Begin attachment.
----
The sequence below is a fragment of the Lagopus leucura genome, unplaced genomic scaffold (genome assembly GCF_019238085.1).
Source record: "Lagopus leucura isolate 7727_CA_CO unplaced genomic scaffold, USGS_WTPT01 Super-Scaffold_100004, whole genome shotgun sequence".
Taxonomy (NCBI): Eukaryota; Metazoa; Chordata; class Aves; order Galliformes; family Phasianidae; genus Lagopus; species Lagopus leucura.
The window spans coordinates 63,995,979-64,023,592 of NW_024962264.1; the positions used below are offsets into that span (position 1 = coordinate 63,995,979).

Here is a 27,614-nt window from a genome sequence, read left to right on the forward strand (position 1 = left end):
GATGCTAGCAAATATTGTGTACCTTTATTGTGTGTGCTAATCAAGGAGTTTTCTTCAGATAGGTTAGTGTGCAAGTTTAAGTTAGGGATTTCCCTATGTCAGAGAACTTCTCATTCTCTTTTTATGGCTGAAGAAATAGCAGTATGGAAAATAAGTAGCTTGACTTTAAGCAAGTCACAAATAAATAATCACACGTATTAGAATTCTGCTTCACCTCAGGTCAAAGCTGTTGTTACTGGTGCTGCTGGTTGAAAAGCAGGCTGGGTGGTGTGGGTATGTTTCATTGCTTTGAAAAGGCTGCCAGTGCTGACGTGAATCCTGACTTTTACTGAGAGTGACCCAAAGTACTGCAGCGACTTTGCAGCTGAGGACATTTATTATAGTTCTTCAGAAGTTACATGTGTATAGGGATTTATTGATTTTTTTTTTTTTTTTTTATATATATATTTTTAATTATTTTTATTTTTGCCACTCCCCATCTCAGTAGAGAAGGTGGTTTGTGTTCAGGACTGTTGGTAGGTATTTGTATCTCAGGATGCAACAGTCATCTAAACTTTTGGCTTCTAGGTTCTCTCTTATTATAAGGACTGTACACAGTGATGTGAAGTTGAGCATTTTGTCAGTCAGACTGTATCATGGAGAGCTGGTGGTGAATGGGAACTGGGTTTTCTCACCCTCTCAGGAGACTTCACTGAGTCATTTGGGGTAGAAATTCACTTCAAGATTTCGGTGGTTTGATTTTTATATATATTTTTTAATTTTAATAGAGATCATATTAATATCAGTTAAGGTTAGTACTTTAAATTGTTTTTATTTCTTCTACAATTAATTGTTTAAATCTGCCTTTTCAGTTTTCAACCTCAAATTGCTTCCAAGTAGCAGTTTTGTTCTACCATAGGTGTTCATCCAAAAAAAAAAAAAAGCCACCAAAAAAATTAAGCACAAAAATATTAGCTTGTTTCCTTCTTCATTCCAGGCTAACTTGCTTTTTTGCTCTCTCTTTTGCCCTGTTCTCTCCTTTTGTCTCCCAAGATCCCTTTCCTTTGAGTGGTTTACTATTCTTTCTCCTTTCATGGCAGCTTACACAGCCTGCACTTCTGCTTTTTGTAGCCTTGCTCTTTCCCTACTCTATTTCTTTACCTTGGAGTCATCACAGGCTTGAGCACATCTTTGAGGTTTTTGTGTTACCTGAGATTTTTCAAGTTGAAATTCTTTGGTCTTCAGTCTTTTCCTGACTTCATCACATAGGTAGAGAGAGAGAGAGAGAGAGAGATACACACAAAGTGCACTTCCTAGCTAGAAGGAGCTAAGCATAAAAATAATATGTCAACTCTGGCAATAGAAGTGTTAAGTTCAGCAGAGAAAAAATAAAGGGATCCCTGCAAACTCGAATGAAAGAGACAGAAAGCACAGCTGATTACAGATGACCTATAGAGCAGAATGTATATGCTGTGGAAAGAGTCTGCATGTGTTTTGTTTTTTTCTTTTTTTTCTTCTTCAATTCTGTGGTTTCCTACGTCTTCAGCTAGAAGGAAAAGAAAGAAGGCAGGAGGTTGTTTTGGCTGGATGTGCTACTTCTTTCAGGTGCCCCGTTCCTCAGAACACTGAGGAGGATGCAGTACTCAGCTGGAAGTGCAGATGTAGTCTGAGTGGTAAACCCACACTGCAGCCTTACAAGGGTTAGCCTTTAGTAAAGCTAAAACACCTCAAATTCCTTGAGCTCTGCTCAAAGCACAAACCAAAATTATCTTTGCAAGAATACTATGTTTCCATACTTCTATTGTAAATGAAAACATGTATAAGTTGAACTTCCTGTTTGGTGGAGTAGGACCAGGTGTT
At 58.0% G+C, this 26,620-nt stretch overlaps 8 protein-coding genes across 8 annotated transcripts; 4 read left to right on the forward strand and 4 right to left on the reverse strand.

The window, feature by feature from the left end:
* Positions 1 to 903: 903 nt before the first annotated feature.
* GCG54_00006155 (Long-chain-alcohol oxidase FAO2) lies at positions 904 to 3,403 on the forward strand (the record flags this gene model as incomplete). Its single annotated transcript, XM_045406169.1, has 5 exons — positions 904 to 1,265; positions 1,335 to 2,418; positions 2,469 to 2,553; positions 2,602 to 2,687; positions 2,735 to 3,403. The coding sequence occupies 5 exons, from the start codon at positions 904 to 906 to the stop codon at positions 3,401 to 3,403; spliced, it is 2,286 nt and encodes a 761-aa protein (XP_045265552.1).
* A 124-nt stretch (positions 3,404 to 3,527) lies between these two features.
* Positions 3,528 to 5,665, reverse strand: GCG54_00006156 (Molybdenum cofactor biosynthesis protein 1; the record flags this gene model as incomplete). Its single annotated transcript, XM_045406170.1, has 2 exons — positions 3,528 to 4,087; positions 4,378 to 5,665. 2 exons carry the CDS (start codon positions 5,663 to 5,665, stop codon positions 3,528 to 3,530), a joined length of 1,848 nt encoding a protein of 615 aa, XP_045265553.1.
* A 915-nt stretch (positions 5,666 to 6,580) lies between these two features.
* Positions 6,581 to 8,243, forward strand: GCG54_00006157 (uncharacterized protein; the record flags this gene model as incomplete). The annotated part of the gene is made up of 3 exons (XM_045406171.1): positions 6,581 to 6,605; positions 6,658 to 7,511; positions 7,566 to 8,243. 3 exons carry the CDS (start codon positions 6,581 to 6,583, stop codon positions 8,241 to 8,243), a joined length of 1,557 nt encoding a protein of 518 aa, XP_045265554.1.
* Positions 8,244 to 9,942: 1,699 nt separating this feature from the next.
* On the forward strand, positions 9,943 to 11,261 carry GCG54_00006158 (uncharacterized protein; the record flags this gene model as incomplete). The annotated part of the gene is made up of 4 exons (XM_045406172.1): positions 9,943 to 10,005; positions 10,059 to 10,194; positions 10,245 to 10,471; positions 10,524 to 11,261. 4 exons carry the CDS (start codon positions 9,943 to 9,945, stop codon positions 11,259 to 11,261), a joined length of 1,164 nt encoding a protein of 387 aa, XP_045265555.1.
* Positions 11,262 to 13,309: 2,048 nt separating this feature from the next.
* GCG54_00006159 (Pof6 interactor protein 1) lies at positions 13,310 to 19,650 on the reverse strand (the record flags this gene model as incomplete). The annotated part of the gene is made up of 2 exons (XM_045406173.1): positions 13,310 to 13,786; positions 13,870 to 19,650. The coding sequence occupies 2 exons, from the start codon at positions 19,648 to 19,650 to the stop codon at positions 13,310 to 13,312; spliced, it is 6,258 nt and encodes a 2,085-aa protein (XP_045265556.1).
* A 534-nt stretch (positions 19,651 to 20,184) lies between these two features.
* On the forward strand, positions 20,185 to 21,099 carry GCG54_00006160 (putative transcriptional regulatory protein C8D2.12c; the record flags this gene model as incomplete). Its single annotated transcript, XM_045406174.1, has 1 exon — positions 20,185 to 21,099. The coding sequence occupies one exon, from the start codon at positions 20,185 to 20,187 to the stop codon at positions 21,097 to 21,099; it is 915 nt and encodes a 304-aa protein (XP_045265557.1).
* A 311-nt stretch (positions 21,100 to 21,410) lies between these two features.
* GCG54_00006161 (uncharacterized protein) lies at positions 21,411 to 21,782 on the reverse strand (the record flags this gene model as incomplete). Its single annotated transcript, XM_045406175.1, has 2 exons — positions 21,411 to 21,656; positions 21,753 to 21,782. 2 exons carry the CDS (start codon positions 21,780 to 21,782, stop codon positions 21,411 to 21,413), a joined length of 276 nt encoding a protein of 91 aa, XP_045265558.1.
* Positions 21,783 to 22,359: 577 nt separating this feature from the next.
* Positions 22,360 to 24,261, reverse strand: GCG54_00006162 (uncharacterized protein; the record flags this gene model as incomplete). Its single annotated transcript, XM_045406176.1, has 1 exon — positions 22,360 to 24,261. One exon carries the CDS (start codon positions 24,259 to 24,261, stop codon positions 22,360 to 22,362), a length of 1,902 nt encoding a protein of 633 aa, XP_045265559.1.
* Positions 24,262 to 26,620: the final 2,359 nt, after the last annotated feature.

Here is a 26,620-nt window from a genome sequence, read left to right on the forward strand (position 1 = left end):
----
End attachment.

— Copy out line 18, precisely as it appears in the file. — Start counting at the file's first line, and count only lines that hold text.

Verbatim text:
* GCG54_00006159 (Pof6 interactor protein 1) lies at positions 13,310 to 19,650 on the reverse strand (the record flags this gene model as incomplete). The annotated part of the gene is made up of 2 exons (XM_045406173.1): positions 13,310 to 13,786; positions 13,870 to 19,650. The coding sequence occupies 2 exons, from the start codon at positions 19,648 to 19,650 to the stop codon at positions 13,310 to 13,312; spliced, it is 6,258 nt and encodes a 2,085-aa protein (XP_045265556.1).